Pavcik had surgery for her fractured hip, but the operation affected her mental condition, and she was no longer able to eat or drink effectively.   As a result, she contracted "aspiration pneumonia," a type of pneumonia that can develop in people who inhale liquid or bits of food. The woman died of respiratory failure as a result of pneumonia.

Among the accusations against the nursing home are that its administrators failed to hire enough staff to keep Pavcik safe, that her doctor’s orders were not followed, that she wasn’t transferred to an acute-care hospital when she needed to be, and that her doctor was not notified as her condition declined before she died.

 

We have numerous cases where a resident suffered horrible painful pressure ulcers because of the lack of preventative treatment.  The nursing homes always claim that the pressure ulcers were "unavoidable" due to the age of the resident.  A new comprehensive study disproves that claim.

This article discusses the purpose and success of preventing pressure ulcers from forming when nursing homes provide preventative care.

The Pressure Ulcer Collaborative project had been aiming for a 25 percent reduction in new occurrences of bedsores by encouraging health workers to use proven strategies to prevent skin deterioration.  Instead, the 150 hospitals, nursing homes and home health care agencies participating reduced new bedsores on average by just over 70 percent between September 2005 and May 2007.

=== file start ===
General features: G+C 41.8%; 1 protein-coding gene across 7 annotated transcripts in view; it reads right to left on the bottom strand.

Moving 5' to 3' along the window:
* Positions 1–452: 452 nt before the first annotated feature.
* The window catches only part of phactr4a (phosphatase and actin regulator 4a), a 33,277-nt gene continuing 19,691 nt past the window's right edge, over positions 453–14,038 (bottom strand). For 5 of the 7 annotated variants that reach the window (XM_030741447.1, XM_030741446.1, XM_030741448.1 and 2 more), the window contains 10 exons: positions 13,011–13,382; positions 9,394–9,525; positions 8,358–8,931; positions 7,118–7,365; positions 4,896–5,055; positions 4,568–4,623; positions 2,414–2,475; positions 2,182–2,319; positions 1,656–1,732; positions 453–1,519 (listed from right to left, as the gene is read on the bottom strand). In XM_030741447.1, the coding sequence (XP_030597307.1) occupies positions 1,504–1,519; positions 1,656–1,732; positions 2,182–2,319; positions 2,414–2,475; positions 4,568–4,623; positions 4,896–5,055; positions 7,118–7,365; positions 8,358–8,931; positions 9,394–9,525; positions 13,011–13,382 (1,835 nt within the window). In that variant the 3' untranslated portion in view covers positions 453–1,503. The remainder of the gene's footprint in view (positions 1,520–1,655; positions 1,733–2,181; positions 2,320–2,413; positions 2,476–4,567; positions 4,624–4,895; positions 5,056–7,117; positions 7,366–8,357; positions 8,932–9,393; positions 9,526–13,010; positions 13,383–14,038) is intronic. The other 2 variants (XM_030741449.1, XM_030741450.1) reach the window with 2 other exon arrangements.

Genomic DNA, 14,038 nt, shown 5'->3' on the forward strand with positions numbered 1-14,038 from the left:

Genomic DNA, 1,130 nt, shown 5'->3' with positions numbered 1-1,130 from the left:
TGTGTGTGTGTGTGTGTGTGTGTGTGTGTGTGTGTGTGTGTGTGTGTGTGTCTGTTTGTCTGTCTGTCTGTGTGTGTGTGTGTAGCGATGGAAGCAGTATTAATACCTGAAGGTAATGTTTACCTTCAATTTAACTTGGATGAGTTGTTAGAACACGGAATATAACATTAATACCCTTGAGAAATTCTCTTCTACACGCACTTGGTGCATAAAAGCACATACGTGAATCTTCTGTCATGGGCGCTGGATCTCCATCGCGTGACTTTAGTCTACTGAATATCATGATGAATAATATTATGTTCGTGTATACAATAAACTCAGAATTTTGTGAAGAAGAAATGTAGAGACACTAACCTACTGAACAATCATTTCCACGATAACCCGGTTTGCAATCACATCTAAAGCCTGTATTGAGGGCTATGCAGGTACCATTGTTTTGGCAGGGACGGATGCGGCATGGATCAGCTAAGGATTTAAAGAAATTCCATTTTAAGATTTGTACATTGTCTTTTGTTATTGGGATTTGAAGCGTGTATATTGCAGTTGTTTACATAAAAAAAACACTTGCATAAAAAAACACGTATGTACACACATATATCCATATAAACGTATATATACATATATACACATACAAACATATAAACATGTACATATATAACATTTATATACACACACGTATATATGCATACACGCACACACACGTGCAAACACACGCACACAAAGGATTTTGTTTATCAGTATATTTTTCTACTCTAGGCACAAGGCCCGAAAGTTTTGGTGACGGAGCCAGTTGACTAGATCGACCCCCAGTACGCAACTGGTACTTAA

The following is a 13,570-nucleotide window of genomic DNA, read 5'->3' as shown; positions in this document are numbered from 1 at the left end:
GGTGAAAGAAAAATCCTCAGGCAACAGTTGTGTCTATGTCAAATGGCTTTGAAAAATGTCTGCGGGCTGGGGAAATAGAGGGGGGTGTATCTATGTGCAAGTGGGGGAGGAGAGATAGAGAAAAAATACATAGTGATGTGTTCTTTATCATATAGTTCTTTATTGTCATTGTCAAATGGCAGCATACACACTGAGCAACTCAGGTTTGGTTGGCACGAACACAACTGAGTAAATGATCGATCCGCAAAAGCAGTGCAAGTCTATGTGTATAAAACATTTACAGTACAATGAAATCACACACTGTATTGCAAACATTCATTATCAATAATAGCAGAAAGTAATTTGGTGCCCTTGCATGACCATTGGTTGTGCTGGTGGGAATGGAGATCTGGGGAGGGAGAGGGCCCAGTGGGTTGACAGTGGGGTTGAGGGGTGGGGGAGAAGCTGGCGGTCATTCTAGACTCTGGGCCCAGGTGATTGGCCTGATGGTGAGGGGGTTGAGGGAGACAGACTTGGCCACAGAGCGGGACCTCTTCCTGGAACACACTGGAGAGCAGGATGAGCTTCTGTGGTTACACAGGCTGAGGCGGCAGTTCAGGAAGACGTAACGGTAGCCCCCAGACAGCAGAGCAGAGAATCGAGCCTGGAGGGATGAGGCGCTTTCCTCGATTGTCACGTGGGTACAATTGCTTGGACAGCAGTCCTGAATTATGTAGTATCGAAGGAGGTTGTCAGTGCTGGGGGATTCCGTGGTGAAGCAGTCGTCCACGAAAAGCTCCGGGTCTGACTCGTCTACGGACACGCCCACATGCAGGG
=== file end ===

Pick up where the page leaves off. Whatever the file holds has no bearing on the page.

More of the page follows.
Bedsores, technically known as pressure ulcers, are painful, occasionally deadly skin lesions caused by unrelieved pressure  that can cause infection and destroy tissue, muscle and bone if not properly treated.  They also can trigger depression, affect a patient’s self-image and complicate treatment.

At the beginning of the New Jersey project, 18 percent of newly admitted patients developed a bedsore while receiving care. By the end, the rate had been cut to 5 percent of new patients, Holmes said.

Holmes said the preventive steps started with a prompt evaluation of each new patient, with every square inch of their skin examined and their risk of developing bedsores determined based on a standardized scale.

Hospitals then had to follow strategies to prevent development of bedsores. Options included shifting the patient to a new position every two hours, use of heel cushions and other padding for vulnerable pressure points, even use of special air mattresses that alternately inflate and deflate different areas, spreading pressure around.

Patients not eating or drinking enough water _ a common problem with older patients _ got a nutritional consultation because inadequate caloric intake or protein stores, as well as dehydration, can lead to skin tearing and breaking down.  Frequent follow-up examinations of the skin also were required, along with new ones for patients suddenly bedridden, as after surgery.